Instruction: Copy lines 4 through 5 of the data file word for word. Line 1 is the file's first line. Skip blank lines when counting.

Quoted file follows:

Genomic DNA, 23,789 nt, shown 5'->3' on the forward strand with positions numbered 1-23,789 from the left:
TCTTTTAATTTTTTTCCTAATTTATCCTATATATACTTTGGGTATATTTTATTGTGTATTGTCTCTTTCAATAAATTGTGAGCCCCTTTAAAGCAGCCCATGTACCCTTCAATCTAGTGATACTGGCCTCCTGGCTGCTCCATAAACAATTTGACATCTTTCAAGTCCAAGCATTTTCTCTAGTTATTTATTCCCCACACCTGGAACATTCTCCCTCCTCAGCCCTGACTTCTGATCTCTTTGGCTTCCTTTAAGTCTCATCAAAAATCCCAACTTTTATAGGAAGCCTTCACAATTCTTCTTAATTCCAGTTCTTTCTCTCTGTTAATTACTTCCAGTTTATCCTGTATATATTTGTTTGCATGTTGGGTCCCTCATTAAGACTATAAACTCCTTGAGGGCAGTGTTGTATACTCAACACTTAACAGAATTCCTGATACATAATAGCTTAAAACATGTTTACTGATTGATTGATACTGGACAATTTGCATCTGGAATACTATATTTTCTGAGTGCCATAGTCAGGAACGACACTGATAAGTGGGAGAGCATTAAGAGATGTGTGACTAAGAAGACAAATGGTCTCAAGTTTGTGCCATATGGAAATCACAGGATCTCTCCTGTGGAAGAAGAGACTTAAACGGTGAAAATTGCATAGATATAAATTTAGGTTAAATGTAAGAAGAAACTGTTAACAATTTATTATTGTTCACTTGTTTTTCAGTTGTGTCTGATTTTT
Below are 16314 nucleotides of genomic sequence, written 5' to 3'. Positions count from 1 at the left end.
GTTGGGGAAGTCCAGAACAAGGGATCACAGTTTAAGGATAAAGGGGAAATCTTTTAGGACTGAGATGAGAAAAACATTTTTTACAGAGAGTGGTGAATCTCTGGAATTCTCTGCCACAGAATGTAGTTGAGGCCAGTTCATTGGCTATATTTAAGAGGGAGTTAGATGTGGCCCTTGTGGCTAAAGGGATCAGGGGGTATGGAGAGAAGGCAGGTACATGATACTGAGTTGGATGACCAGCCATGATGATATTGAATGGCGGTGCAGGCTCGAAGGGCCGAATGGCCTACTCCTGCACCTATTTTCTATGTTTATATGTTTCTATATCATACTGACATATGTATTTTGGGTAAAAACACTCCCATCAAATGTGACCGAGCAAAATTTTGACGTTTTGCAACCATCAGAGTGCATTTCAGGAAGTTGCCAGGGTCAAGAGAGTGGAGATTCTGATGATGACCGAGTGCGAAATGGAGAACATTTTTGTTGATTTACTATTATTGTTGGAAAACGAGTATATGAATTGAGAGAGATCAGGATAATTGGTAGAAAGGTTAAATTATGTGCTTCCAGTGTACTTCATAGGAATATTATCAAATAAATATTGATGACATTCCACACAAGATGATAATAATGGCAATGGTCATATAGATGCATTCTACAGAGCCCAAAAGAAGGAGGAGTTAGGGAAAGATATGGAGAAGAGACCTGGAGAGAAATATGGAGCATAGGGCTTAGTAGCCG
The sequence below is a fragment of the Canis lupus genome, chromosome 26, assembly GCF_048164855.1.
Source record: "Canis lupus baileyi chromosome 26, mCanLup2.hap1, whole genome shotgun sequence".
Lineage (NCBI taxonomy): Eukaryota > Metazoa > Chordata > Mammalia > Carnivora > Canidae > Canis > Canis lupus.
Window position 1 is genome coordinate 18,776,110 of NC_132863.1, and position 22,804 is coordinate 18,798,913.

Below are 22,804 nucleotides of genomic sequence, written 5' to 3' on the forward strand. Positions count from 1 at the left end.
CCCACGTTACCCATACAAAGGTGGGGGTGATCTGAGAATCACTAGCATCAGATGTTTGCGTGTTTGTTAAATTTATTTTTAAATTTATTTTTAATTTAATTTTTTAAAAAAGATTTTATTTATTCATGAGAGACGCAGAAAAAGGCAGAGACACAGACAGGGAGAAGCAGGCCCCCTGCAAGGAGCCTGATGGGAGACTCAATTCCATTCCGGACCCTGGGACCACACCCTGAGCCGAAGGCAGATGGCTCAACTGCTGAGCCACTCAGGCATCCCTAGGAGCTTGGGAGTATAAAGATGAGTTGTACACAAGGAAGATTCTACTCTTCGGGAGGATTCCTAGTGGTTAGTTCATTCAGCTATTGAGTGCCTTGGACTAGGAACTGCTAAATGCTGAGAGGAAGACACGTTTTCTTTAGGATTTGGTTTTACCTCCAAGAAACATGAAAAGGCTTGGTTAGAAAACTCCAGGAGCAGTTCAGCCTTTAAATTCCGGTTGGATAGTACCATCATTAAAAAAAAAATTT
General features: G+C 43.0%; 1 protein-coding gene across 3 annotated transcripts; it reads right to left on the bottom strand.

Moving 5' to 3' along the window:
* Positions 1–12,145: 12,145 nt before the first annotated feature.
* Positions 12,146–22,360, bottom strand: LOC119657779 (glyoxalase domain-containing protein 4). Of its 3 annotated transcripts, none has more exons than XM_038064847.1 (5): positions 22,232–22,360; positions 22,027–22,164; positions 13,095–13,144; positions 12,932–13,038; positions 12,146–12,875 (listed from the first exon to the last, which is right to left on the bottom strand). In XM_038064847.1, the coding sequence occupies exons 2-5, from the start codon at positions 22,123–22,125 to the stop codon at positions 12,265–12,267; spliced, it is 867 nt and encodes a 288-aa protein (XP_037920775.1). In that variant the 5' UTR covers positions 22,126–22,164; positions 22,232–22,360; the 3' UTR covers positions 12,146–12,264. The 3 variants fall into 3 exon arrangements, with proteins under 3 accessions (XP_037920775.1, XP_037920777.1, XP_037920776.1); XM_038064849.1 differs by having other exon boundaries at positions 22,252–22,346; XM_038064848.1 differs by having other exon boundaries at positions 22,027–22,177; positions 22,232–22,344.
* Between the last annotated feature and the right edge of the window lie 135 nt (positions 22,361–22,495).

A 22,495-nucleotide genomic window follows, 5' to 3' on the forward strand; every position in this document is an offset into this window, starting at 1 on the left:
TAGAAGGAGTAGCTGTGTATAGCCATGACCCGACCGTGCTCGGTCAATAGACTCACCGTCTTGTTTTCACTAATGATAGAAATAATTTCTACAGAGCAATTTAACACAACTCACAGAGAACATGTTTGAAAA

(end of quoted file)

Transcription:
GTTGGGGAAGTCCAGAACAAGGGATCACAGTTTAAGGATAAAGGGGAAATCTTTTAGGACTGAGATGAGAAAAACATTTTTTACAGAGAGTGGTGAATCTCTGGAATTCTCTGCCACAGAATGTAGTTGAGGCCAGTTCATTGGCTATATTTAAGAGGGAGTTAGATGTGGCCCTTGTGGCTAAAGGGATCAGGGGGTATGGAGAGAAGGCAGGTACATGATACTGAGTTGGATGACCAGCCATGATGATATTGAATGGCGGTGCAGGCTCGAAGGGCCGAATGGCCTACTCCTGCACCTATTTTCTATGTTTATATGTTTCTATATCATACTGACATATGTATTTTGGGTAAAAACACTCCCATCAAATGTGACCGAGCAAAATTTTGACGTTTTGCAACCATCAGAGTGCATTTCAGGAAGTTGCCAGGGTCAAGAGAGTGGAGATTCTGATGATGACCGAGTGCGAAATGGAGAACATTTTTGTTGATTTACTATTATTGTTGGAAAACGAGTATATGAATTGAGAGAGATCAGGATAATTGGTAGAAAGGTTAAATTATGTGCTTCCAGTGTACTTCATAGGAATATTATCAAATAAATATTGATGACATTCCACACAAGATGATAATAATGGCAATGGTCATATAGATGCATTCTACAGAGCCCAAAAGAAGGAGGAGTTAGGGAAAGATATGGAGAAGAGACCTGGAGAGAAATATGGAGCATAGGGCTTAGTAGCCG
The sequence below is a fragment of the Canis lupus genome, chromosome 26, assembly GCF_048164855.1.